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Emma Böhme * 1884
Nagelsweg 33 (Hamburg-Mitte, Hammerbrook)
further stumbling stones in Nagelsweg 33:
Emma Bertha Marie Böhme, née Görlich, born 10 Aug. 1884 in Barth (West Pomerania), died in the Auschwitz concentration camp 11 Mar. 1943
When Emma was born in the small town of Barth, on the Baltic coast west of Stralsund, her father Wilhelm Görlich had just died, and her mother Wilhelmine, née Range, who later married a man by the name of Marx, bore sole responsibility for the family at first. Emma attended and completed Volksschule (the compulsory eight years of schooling) in Barth and then "worked for a farmer.” She was only eighteen when she married Max Hopp, a farm worker, with whom she had four children. It was probably before she had her children that she went to Stettin, the provincial capital of Pomerania, in 1907, and completed training as a midwife in one year in the provincial midwives’ training facility (Provinzial-Hebammen-Lehranstalt) that was affiliated with a gynecological clinic. Taking this step, which was surely unusual at the time for a young married woman from a simple rural background, seems to point to a personality that, according to a statement by her second husband in a later police interrogation, must have been decidedly energetic and able to cope with life.
Following her vocational training, she opened her own practice as a midwife in Luedershagen near Barth. However, she appears not to have been happy with her first husband, as she described him as an alcoholic and as violent toward her and their children. When the war broke out, she separated from him and then had to support herself and her children on her own. She did so by working at an iron foundry and driving a stagecoach—possibly in addition to her work as a midwife. In 1918, the year the war ended, she moved to Hamburg with all her children and had to support the family by herself there, too.
However, she could not work as a midwife in Hamburg, apparently because her Pomeranian professional license was not recognized. For this reason, she opened a massage parlor which, as the Nazi justice authorities later alleged, was to have served as a cover for abortions; she also ran a cigar shop "on the side.” Since her income from legal activities was not enough to support the family, she performed abortions on other women "out of need,” as she later stated. For this reason, the Hamburg Criminal Court (Schwurgericht) sentenced her to four years hard labor in October of 1920 for "performing abortions for pay” in three cases, and in one case, in concurrence with negligent homicide (one woman died of complications of the procedure). (In February, 1920, she had been sent to prison for a week for petit larceny.) The circumstances of these crimes are unknown because the criminal file no longer exists. Apparently, Emma Böhme conducted abortions together with another woman and considered herself, as she later stated, as "convicted although innocent,” which she probably meant with reference to the negligent homicide.
Her husband, from whom she was separated, took her conviction as an opportunity to get divorced in 1922. Because of her conviction, she was considered solely at fault for the divorce, which meant that she lost all her rights to financial support from him. Her four-year sentence was reduced to one year probation through 1926, so she was already released in 1923. Yet in 1925, she was convicted to two years hard labor by the Stralsund Local Criminal Court, again for performing abortions, which meant that she had to serve the remaining year from her previous conviction and was released from criminal incarceration only in March, 1928.
After her release from hard labor, she first worked sewing sacks and, left to fend for herself, presumably had to survive a difficult time. Just a few week after her release, she visited a woman who had also been in prison and who had been convicted with her in 1920 for performing illegal abortions, and asked her to carry out an abortion on a "country woman” she did not know. She agreed and, as she admitted eleven years later in a police interrogation, performed another abortion the same year; for each of these abortions, she was to have received 15 to 25 Reichsmark. In 1929, she married Erich Böhme, whom she had met in 1925 and who was eleven years her junior. At the time, he was still married, but got divorced from his first wife a short time before his second wedding.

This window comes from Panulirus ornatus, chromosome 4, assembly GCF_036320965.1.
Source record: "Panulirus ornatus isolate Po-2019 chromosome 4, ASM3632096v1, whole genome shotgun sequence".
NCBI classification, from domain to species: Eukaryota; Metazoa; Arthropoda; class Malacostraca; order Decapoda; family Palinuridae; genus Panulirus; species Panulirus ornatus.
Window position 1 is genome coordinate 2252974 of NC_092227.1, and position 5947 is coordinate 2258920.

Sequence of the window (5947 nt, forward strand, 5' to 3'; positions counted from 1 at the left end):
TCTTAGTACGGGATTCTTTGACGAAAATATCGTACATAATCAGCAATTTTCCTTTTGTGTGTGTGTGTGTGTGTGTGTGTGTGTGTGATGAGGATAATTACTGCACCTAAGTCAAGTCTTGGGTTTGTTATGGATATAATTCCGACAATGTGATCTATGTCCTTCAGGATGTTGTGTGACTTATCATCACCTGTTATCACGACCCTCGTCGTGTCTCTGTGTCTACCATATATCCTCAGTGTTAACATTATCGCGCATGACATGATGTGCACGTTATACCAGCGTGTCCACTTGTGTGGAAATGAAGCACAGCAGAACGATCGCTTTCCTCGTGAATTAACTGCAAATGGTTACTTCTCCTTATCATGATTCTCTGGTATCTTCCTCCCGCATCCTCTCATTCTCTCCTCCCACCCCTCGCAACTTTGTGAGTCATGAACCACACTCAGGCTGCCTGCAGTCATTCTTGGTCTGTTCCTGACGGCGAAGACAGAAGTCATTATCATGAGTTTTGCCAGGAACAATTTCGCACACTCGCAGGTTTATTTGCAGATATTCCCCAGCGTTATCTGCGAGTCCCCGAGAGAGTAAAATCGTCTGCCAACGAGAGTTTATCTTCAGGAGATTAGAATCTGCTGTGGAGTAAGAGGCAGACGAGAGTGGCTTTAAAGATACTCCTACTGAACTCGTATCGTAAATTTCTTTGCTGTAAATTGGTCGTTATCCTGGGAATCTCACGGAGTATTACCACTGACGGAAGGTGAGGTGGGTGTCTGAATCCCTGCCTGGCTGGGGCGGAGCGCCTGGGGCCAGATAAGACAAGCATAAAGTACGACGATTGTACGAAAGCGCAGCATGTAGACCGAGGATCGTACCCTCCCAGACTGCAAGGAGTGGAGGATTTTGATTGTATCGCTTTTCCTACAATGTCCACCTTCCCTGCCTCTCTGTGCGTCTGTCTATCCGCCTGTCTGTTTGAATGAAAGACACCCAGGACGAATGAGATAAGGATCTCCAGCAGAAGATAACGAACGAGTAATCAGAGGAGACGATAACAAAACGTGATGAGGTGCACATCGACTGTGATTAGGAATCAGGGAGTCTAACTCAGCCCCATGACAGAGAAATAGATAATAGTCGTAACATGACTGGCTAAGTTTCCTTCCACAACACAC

From 1929 to 1935, the Böhmes lived on Seilerstraße in the St. Pauli neighborhood and on Eduardstraße in the Eimsbuettel district. Since her husband had steady work and most of her children were grown, this period presumably improved Emma Böhme’s social situation, and it was then that she met a midwife from the Altona district for whom she occasionally worked. That midwife approached her in the summer of 1934 and asked her urgently to perform an abortion on a young woman; she herself had attempted to do so several times, but without success. Emma Böhme consented and carried out an irrigation of the uterus with a syringe, resulting in a miscarriage a few days later. She was paid just 20 Reichsmark, even though the Altona midwife had charged the woman between 200 and 300 RM (according to later statements by Emma Böhme and the pregnant woman). After this incident, Emma Böhme no longer worked together with that midwife because of her selfish behavior.
From 1932 to 1936, Emma Böhme’s husband was unemployed, and the couple’s social situation worsened again; Erich Böhme found a steady job as a crane operator with the Deutsche Werft (a shipyard) in Hamburg only in 1936. When the Böhmes had just moved to Ifflandstraße in the Hohenfelde district in March, 1935, Emma Böhme was visited by the woman on whom she had performed the abortion in the summer of 1934. She implored her to perform another abortion, as she was two or three months into an unwanted pregnancy. Emma Böhme agreed, even though she had promised her husband that she would not perform abortions again. She carried out the abortion without complications using the same method as the first time and received 50 Reichsmark from the woman for the abortion and for aftercare following the miscarriage. Although she said that the payment was voluntary, the patient later stated that the woman had been "demanded” of her. The same year, the Böhmes moved to Luisenweg in the Hamm district. In 1936, when her husband had found a new job, they leased 700 m2 of land owned by the German State Railways (Reichsbahn) in the Tiefstack district, and Emma Böhme in particular used it as a garden.